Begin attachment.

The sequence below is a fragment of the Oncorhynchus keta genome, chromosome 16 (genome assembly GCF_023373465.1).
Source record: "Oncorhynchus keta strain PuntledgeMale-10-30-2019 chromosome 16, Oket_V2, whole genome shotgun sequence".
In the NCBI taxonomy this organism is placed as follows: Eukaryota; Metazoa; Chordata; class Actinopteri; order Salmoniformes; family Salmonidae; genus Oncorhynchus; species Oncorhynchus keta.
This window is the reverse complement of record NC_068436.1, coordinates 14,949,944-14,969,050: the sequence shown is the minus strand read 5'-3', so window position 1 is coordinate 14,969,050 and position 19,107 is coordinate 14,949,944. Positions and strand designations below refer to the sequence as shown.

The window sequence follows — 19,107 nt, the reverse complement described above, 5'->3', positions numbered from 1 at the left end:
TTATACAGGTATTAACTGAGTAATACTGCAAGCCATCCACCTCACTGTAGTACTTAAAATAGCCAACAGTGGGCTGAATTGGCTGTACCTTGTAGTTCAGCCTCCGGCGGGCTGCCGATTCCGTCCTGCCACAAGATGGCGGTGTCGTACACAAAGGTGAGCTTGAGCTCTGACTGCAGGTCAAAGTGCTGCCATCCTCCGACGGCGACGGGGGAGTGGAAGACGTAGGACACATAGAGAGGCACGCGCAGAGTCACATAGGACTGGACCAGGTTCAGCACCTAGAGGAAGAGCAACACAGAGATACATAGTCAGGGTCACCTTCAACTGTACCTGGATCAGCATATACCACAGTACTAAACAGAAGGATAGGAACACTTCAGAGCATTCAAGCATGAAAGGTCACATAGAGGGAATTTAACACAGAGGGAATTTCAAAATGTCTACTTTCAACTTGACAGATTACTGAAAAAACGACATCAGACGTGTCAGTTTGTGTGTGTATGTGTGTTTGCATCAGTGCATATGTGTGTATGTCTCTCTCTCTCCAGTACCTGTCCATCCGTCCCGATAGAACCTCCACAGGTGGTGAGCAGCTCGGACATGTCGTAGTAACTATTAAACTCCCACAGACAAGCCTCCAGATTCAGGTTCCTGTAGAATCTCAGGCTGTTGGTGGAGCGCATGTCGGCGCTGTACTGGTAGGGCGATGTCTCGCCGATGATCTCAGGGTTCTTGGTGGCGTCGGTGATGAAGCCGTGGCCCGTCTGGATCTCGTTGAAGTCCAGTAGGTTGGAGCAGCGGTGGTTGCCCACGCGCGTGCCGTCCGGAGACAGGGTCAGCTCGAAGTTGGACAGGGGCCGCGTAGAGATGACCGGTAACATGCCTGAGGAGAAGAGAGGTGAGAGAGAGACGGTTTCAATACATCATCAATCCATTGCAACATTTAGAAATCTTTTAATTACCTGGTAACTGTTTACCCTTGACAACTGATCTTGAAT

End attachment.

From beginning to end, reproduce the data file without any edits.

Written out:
The sequence below is a fragment of the Oncorhynchus keta genome, chromosome 16 (genome assembly GCF_023373465.1).
Source record: "Oncorhynchus keta strain PuntledgeMale-10-30-2019 chromosome 16, Oket_V2, whole genome shotgun sequence".
In the NCBI taxonomy this organism is placed as follows: Eukaryota; Metazoa; Chordata; class Actinopteri; order Salmoniformes; family Salmonidae; genus Oncorhynchus; species Oncorhynchus keta.
This window is the reverse complement of record NC_068436.1, coordinates 14,949,944-14,969,050: the sequence shown is the minus strand read 5'-3', so window position 1 is coordinate 14,969,050 and position 19,107 is coordinate 14,949,944. Positions and strand designations below refer to the sequence as shown.

The window sequence follows — 19,107 nt, the reverse complement described above, 5'->3', positions numbered from 1 at the left end:
TTATACAGGTATTAACTGAGTAATACTGCAAGCCATCCACCTCACTGTAGTACTTAAAATAGCCAACAGTGGGCTGAATTGGCTGTACCTTGTAGTTCAGCCTCCGGCGGGCTGCCGATTCCGTCCTGCCACAAGATGGCGGTGTCGTACACAAAGGTGAGCTTGAGCTCTGACTGCAGGTCAAAGTGCTGCCATCCTCCGACGGCGACGGGGGAGTGGAAGACGTAGGACACATAGAGAGGCACGCGCAGAGTCACATAGGACTGGACCAGGTTCAGCACCTAGAGGAAGAGCAACACAGAGATACATAGTCAGGGTCACCTTCAACTGTACCTGGATCAGCATATACCACAGTACTAAACAGAAGGATAGGAACACTTCAGAGCATTCAAGCATGAAAGGTCACATAGAGGGAATTTAACACAGAGGGAATTTCAAAATGTCTACTTTCAACTTGACAGATTACTGAAAAAACGACATCAGACGTGTCAGTTTGTGTGTGTATGTGTGTTTGCATCAGTGCATATGTGTGTATGTCTCTCTCTCTCCAGTACCTGTCCATCCGTCCCGATAGAACCTCCACAGGTGGTGAGCAGCTCGGACATGTCGTAGTAACTATTAAACTCCCACAGACAAGCCTCCAGATTCAGGTTCCTGTAGAATCTCAGGCTGTTGGTGGAGCGCATGTCGGCGCTGTACTGGTAGGGCGATGTCTCGCCGATGATCTCAGGGTTCTTGGTGGCGTCGGTGATGAAGCCGTGGCCCGTCTGGATCTCGTTGAAGTCCAGTAGGTTGGAGCAGCGGTGGTTGCCCACGCGCGTGCCGTCCGGAGACAGGGTCAGCTCGAAGTTGGACAGGGGCCGCGTAGAGATGACCGGTAACATGCCTGAGGAGAAGAGAGGTGAGAGAGAGACGGTTTCAATACATCATCAATCCATTGCAACATTTAGAAATCTTTTAATTACCTGGTAACTGTTTACCCTTGACAACTGATCTTGAAT